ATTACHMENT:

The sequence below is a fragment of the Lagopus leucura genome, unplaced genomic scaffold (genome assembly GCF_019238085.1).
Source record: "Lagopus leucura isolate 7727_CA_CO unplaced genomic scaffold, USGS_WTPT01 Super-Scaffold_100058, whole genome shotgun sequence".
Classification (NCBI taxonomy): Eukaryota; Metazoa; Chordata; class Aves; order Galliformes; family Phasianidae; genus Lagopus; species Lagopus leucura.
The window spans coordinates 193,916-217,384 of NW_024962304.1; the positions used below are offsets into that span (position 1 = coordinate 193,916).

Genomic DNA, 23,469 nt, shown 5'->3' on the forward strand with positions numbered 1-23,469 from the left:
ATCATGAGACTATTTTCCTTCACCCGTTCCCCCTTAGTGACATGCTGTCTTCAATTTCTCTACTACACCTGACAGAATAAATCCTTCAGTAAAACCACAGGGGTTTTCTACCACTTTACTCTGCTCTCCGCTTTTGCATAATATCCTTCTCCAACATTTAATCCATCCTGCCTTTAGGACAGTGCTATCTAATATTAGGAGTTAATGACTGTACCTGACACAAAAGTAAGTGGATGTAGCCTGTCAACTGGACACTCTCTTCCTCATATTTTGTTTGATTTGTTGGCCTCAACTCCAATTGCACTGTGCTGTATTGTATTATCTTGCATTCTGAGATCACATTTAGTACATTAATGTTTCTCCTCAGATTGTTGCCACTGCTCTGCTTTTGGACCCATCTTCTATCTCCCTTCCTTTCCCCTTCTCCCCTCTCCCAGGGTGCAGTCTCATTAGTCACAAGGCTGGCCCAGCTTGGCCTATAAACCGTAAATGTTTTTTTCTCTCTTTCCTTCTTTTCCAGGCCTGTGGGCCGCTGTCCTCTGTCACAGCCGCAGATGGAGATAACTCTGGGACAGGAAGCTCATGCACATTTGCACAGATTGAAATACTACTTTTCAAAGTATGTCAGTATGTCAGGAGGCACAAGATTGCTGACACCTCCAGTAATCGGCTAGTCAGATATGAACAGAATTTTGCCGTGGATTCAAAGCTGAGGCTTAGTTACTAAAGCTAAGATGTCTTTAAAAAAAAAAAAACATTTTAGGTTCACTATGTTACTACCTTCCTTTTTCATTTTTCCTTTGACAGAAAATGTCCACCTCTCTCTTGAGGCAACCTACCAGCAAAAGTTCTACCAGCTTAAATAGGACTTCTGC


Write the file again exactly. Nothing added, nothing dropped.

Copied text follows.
The sequence below is a fragment of the Lagopus leucura genome, unplaced genomic scaffold (genome assembly GCF_019238085.1).
Source record: "Lagopus leucura isolate 7727_CA_CO unplaced genomic scaffold, USGS_WTPT01 Super-Scaffold_100058, whole genome shotgun sequence".
Classification (NCBI taxonomy): Eukaryota; Metazoa; Chordata; class Aves; order Galliformes; family Phasianidae; genus Lagopus; species Lagopus leucura.
The window spans coordinates 193,916-217,384 of NW_024962304.1; the positions used below are offsets into that span (position 1 = coordinate 193,916).

Genomic DNA, 23,469 nt, shown 5'->3' on the forward strand with positions numbered 1-23,469 from the left:
ATCATGAGACTATTTTCCTTCACCCGTTCCCCCTTAGTGACATGCTGTCTTCAATTTCTCTACTACACCTGACAGAATAAATCCTTCAGTAAAACCACAGGGGTTTTCTACCACTTTACTCTGCTCTCCGCTTTTGCATAATATCCTTCTCCAACATTTAATCCATCCTGCCTTTAGGACAGTGCTATCTAATATTAGGAGTTAATGACTGTACCTGACACAAAAGTAAGTGGATGTAGCCTGTCAACTGGACACTCTCTTCCTCATATTTTGTTTGATTTGTTGGCCTCAACTCCAATTGCACTGTGCTGTATTGTATTATCTTGCATTCTGAGATCACATTTAGTACATTAATGTTTCTCCTCAGATTGTTGCCACTGCTCTGCTTTTGGACCCATCTTCTATCTCCCTTCCTTTCCCCTTCTCCCCTCTCCCAGGGTGCAGTCTCATTAGTCACAAGGCTGGCCCAGCTTGGCCTATAAACCGTAAATGTTTTTTTCTCTCTTTCCTTCTTTTCCAGGCCTGTGGGCCGCTGTCCTCTGTCACAGCCGCAGATGGAGATAACTCTGGGACAGGAAGCTCATGCACATTTGCACAGATTGAAATACTACTTTTCAAAGTATGTCAGTATGTCAGGAGGCACAAGATTGCTGACACCTCCAGTAATCGGCTAGTCAGATATGAACAGAATTTTGCCGTGGATTCAAAGCTGAGGCTTAGTTACTAAAGCTAAGATGTCTTTAAAAAAAAAAAAACATTTTAGGTTCACTATGTTACTACCTTCCTTTTTCATTTTTCCTTTGACAGAAAATGTCCACCTCTCTCTTGAGGCAACCTACCAGCAAAAGTTCTACCAGCTTAAATAGGACTTCTGC